The local core consumer price index inched up by 0.2 percentage points last month from July.
As more people dined out and the electricity charges increased, the latest figure of the local inflation gauge climbed after netting out the effects of all government's one-off relief measures.
Overall consumer prices rose by 1.6 percent year on year but smaller than the 3.7 percent seen in July.
The larger increase in July was because of the low base effect arising from the government's payment of public housing rentals, as well as the waiver of two thirds of rent for tenants of Group B estates by the Hong Kong Housing Society last July, said the Census and Statistics Department.
For the first eight months, core CPI rose by 1.4 percent over a year earlier.
Of all the components of the core CPI, prices for electricity, gas and water saw a substantial increase of 20.1 percent last month from a year ago.
Prices of transport rose 6 percent. That of clothing and footwear, and meals out and takeaway food rose between 4 to 5 percent.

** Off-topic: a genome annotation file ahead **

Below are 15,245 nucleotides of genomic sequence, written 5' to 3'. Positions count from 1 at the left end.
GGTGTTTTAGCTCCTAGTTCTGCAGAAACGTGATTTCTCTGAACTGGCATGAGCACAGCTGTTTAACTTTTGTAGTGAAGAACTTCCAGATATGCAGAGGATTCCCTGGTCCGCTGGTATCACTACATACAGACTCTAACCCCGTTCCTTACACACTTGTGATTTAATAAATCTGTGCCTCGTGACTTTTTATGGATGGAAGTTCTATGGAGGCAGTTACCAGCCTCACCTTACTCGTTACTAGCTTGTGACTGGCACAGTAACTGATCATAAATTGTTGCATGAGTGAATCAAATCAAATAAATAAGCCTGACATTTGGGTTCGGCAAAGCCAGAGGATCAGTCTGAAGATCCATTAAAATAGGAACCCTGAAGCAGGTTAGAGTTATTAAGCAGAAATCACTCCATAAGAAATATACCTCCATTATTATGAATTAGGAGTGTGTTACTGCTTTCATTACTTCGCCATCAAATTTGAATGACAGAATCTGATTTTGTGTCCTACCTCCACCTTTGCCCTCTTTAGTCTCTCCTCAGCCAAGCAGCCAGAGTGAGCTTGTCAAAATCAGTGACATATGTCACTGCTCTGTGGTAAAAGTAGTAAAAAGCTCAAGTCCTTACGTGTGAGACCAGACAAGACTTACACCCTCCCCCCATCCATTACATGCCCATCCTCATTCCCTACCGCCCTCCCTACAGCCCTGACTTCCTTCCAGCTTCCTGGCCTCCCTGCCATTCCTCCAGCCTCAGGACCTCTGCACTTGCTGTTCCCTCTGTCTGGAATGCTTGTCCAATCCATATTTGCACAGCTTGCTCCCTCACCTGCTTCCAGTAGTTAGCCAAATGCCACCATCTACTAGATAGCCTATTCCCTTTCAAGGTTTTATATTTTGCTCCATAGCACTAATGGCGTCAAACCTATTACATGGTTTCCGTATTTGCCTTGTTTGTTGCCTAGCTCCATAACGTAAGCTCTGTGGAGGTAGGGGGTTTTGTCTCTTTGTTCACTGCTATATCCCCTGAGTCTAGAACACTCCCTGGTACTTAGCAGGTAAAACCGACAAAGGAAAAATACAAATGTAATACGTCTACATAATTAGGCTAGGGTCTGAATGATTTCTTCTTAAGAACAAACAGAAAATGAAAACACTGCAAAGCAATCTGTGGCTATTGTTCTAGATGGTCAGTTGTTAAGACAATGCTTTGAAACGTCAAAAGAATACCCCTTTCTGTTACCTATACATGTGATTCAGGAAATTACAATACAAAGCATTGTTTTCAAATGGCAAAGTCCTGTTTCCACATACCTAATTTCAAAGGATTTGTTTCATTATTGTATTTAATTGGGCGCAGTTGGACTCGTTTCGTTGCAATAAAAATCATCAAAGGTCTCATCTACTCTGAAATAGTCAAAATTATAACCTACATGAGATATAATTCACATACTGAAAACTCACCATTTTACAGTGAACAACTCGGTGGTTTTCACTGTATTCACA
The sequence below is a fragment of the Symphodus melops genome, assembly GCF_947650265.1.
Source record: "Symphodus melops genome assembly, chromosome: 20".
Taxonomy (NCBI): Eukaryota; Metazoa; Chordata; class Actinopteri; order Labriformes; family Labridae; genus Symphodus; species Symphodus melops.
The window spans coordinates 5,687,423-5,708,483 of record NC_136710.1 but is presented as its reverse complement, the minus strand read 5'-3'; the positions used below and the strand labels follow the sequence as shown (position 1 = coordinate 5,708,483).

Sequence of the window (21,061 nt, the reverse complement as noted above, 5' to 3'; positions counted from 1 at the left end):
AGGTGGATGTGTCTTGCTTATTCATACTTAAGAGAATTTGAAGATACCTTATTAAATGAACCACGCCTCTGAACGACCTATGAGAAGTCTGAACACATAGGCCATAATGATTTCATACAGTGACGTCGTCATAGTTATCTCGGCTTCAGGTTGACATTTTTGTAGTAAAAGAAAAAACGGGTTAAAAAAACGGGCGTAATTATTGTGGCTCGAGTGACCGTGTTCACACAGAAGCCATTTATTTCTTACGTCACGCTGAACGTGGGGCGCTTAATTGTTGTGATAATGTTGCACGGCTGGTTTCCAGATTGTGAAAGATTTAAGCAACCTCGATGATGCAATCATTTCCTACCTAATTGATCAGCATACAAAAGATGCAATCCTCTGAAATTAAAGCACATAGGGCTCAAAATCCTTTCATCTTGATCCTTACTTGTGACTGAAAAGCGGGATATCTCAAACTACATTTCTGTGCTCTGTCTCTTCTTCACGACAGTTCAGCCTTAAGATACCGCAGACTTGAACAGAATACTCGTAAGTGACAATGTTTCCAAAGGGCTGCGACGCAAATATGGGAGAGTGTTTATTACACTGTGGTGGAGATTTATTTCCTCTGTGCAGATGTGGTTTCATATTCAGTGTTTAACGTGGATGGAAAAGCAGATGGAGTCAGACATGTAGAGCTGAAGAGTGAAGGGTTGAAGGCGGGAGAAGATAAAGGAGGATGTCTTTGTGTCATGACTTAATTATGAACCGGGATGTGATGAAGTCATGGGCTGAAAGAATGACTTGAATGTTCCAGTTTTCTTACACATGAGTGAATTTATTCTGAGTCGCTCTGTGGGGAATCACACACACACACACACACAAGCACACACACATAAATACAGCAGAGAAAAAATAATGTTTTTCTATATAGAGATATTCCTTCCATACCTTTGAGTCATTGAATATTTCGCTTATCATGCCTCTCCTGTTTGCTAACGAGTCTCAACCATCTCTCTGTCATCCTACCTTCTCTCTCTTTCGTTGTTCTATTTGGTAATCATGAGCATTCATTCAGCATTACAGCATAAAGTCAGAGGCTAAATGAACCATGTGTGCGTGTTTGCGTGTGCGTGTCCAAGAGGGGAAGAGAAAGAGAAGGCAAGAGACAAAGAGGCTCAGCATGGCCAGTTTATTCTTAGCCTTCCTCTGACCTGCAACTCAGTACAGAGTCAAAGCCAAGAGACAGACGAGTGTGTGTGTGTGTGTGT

A modest rise of 0.5 to 2.8 percent was recorded in the prices of durable goods and basic food.
On the other hand, prices of miscellaneous goods fell 3 percent from last year. Housing prices dipped 0.7 percent. The prices of alcoholic drinks and tobacco dropped a mere 0.1 percent.
A government spokesman said the increase in prices of some CPI components such as dining out and takeaways, as well as clothing and footwear widened somewhat amid the stabilized local epidemic situation.
However, pressures on many other components remained modest.
Looking ahead, while domestic and external price pressures may build up further in the near term alongside the economic recovery, the underlying inflation should remain largely moderate as the local economy is still operating below capacity, the spokesman said.